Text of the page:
UMass Polymer Scientist's Work In Surfaces Has Far-Reaching Implications

March 18, 1997

AMHERST, Mass. -- A University of Massachusetts professor has found a way to endow surfaces with precise qualities, such as their degrees of polarity or water absorption ­ and all on a molecular scale. The research, by polymer scientist Thomas P. Russell, is detailed in the March 7 issue of Science. The implications of Russell¹s work are far-reaching, potentially affecting fields as diverse as microelectronics and medicine. This is Russell¹s third article in the prestigious journal.

"We can make a surface to someone¹s specifications; whether that surface does or doesn¹t like water, or does or doesn¹t like bio-active material," says Russell. "You can have black, white, or any shade of gray. We can offer extreme precision."

Surfaces can be customized to any degree of absorbency, adhesiveness, bio-activity, or electronic charge, for instance. In medicine, the work could help create fine-tuned time-release pharmaceuticals, build molecular scaffolds on which to grow tissue, or provide coatings on surgical implants made of materials that would otherwise prove toxic to human beings. The research also has potential use in activities as serious as oil recovery and microelectronics, (where it can be used to create channels of conductivity and insulation), as well as in products as nonscientific as house paint.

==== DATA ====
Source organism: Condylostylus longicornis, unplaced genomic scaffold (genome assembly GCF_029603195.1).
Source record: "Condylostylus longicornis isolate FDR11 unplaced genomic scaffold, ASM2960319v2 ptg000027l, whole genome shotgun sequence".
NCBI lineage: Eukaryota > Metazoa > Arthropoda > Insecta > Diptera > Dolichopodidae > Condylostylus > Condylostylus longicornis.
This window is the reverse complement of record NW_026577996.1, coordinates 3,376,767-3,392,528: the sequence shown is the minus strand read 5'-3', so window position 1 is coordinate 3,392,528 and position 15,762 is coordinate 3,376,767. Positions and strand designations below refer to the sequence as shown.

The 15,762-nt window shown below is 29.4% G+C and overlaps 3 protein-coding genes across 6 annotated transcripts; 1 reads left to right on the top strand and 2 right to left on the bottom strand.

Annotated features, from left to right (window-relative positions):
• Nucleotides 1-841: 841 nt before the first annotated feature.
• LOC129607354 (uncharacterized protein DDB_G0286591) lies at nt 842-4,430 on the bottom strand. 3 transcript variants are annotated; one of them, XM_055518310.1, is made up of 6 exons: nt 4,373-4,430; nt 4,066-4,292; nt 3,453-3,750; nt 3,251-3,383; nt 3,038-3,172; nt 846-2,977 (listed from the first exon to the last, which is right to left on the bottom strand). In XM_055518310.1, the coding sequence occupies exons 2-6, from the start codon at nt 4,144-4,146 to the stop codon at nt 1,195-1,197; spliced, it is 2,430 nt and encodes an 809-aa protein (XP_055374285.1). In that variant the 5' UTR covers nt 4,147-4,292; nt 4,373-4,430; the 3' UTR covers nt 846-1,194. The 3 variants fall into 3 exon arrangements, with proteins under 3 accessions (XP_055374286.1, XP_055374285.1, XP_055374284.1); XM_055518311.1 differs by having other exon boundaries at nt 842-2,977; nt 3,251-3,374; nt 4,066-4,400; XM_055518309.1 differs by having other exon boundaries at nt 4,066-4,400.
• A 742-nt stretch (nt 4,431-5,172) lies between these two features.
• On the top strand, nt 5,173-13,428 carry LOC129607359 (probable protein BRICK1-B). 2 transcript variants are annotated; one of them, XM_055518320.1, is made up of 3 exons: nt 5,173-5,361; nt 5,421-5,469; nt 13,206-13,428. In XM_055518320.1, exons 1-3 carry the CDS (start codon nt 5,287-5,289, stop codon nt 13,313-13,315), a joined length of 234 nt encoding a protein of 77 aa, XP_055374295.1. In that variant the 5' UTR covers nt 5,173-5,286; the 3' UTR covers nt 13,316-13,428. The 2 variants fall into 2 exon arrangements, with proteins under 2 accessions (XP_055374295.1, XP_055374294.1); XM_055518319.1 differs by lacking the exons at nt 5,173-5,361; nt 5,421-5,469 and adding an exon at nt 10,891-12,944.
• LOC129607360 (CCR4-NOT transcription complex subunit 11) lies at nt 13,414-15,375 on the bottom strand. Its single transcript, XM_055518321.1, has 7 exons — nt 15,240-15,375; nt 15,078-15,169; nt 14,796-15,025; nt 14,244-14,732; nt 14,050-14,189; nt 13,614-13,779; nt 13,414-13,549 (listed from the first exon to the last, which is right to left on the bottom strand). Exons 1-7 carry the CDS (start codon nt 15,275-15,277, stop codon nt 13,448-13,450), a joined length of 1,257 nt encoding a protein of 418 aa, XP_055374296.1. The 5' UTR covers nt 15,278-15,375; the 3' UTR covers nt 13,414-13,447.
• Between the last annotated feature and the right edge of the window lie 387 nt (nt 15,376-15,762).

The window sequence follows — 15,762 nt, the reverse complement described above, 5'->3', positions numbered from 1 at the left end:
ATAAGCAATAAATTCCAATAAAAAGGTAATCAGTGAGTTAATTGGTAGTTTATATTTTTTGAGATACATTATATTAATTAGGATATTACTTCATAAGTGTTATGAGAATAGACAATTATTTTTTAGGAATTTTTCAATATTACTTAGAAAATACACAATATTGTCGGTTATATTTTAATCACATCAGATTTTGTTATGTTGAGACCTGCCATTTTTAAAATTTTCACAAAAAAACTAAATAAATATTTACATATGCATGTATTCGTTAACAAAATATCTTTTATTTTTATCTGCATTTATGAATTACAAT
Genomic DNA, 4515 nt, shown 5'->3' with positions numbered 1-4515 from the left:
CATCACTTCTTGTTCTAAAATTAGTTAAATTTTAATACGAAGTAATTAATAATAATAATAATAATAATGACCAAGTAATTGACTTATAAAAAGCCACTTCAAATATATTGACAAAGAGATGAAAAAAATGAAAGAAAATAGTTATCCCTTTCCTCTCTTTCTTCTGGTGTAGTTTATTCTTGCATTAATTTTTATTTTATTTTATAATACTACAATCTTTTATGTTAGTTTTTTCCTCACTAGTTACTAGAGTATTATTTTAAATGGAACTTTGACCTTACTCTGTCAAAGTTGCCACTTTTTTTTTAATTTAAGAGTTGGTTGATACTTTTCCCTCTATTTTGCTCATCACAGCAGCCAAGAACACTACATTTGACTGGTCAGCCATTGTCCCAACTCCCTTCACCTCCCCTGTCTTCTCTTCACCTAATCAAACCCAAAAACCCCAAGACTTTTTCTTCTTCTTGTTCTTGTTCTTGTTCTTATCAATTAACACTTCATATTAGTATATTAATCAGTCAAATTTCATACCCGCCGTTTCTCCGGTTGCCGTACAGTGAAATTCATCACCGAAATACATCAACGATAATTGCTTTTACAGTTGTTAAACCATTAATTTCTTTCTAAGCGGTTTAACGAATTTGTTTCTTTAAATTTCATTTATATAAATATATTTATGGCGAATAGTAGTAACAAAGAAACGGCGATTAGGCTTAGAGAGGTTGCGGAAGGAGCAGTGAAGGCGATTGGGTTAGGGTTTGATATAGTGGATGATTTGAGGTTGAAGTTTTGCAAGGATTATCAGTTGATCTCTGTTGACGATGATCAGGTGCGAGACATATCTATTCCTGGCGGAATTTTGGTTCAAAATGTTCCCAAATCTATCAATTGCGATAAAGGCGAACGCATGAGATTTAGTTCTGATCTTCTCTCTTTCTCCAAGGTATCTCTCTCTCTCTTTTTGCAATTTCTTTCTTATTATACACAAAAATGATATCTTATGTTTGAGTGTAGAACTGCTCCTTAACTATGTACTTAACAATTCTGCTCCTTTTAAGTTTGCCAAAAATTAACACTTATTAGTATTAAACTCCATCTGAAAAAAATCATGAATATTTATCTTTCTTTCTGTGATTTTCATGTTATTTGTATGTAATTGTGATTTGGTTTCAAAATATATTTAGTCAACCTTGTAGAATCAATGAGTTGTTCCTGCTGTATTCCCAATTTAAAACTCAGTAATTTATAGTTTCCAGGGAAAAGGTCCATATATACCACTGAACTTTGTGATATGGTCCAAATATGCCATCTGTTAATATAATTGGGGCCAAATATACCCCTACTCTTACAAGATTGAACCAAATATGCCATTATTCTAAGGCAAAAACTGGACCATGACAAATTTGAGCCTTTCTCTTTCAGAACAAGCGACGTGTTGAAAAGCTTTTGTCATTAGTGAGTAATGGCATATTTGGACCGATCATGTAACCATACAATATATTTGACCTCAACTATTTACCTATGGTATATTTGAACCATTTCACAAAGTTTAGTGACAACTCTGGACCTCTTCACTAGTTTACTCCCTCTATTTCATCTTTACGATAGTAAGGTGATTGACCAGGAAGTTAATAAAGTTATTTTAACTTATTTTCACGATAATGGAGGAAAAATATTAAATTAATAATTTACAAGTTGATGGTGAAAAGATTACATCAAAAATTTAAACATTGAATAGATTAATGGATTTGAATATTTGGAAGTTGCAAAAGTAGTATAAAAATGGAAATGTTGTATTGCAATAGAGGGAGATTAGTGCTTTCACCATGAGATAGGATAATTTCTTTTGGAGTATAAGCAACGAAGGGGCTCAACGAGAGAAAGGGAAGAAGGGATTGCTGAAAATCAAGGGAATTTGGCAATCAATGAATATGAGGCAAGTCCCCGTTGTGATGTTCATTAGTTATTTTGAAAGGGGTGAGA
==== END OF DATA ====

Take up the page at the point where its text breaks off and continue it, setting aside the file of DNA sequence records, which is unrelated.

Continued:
Russell and his colleagues manipulate surface qualities by working with a long chain of molecules known as polymers. The scientists place thin films on silicon foundations, which scientists call "substrates." Then they graft polymers to the substrate by soaking the films in a chemical solution, heating it, and rinsing it with a solvent, says Russell, who uses long strings of beads -- representing monomers and polymers -- to explain how chains of molecules behave. The attached polymers are called co-polymers.

"We can change the composition of a surface with the precision of turning a knob," says Russell. "And you can make changes in the co-polymers -- you can add more Œbeads¹ when and if you want to -- giving scientists enormous flexibility."

While scientists have already manipulated co-polymers in order to change surfaces, previous methods for doing so were unwieldy and inexact.

"In terms of industrial applications, the simplicity is very important," says Russell. "We¹re working with nature, to help nature do what we want it to, and when we want. We can take a surface and change it, and change it the way we wish."

Russell is a new member of the University faculty, having arrived on campus last August. Previous to his University appointment, he spent 15 years as a research scientist for IBM. He received his doctorate in polymer science from the University in 1979. His colleagues on the project were Paul Mansky, a post-doctoral fellow; Elbert Huang, a graduate student; and Craig Hawker, a research staff member at the IBM Almaden Research Center.

University of Massachusetts at Amherst

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